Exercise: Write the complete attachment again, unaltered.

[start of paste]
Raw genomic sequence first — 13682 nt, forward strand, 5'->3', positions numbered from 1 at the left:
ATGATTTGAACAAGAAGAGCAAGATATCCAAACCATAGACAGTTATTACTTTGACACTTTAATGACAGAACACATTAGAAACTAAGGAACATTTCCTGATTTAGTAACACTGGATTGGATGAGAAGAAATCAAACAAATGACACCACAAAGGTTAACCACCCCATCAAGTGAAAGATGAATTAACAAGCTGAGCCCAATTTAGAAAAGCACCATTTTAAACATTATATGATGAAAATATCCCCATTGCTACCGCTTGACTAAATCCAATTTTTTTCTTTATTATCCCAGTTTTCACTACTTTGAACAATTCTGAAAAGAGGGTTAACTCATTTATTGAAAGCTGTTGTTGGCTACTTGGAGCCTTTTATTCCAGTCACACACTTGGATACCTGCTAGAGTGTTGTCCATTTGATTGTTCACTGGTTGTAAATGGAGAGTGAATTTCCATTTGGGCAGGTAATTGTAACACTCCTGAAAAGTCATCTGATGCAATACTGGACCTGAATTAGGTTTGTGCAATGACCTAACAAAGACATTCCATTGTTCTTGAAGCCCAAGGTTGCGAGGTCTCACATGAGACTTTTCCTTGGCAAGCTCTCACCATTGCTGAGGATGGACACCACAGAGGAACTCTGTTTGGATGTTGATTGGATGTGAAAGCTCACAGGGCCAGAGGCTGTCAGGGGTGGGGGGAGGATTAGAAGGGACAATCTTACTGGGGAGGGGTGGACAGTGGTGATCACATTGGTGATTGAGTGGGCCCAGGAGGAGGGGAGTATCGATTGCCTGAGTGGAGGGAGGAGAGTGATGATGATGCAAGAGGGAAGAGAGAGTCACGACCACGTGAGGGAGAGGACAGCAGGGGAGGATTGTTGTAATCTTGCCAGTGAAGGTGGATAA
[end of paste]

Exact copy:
Raw genomic sequence first — 13682 nt, forward strand, 5'->3', positions numbered from 1 at the left:
ATGATTTGAACAAGAAGAGCAAGATATCCAAACCATAGACAGTTATTACTTTGACACTTTAATGACAGAACACATTAGAAACTAAGGAACATTTCCTGATTTAGTAACACTGGATTGGATGAGAAGAAATCAAACAAATGACACCACAAAGGTTAACCACCCCATCAAGTGAAAGATGAATTAACAAGCTGAGCCCAATTTAGAAAAGCACCATTTTAAACATTATATGATGAAAATATCCCCATTGCTACCGCTTGACTAAATCCAATTTTTTTCTTTATTATCCCAGTTTTCACTACTTTGAACAATTCTGAAAAGAGGGTTAACTCATTTATTGAAAGCTGTTGTTGGCTACTTGGAGCCTTTTATTCCAGTCACACACTTGGATACCTGCTAGAGTGTTGTCCATTTGATTGTTCACTGGTTGTAAATGGAGAGTGAATTTCCATTTGGGCAGGTAATTGTAACACTCCTGAAAAGTCATCTGATGCAATACTGGACCTGAATTAGGTTTGTGCAATGACCTAACAAAGACATTCCATTGTTCTTGAAGCCCAAGGTTGCGAGGTCTCACATGAGACTTTTCCTTGGCAAGCTCTCACCATTGCTGAGGATGGACACCACAGAGGAACTCTGTTTGGATGTTGATTGGATGTGAAAGCTCACAGGGCCAGAGGCTGTCAGGGGTGGGGGGAGGATTAGAAGGGACAATCTTACTGGGGAGGGGTGGACAGTGGTGATCACATTGGTGATTGAGTGGGCCCAGGAGGAGGGGAGTATCGATTGCCTGAGTGGAGGGAGGAGAGTGATGATGATGCAAGAGGGAAGAGAGAGTCACGACCACGTGAGGGAGAGGACAGCAGGGGAGGATTGTTGTAATCTTGCCAGTGAAGGTGGATAA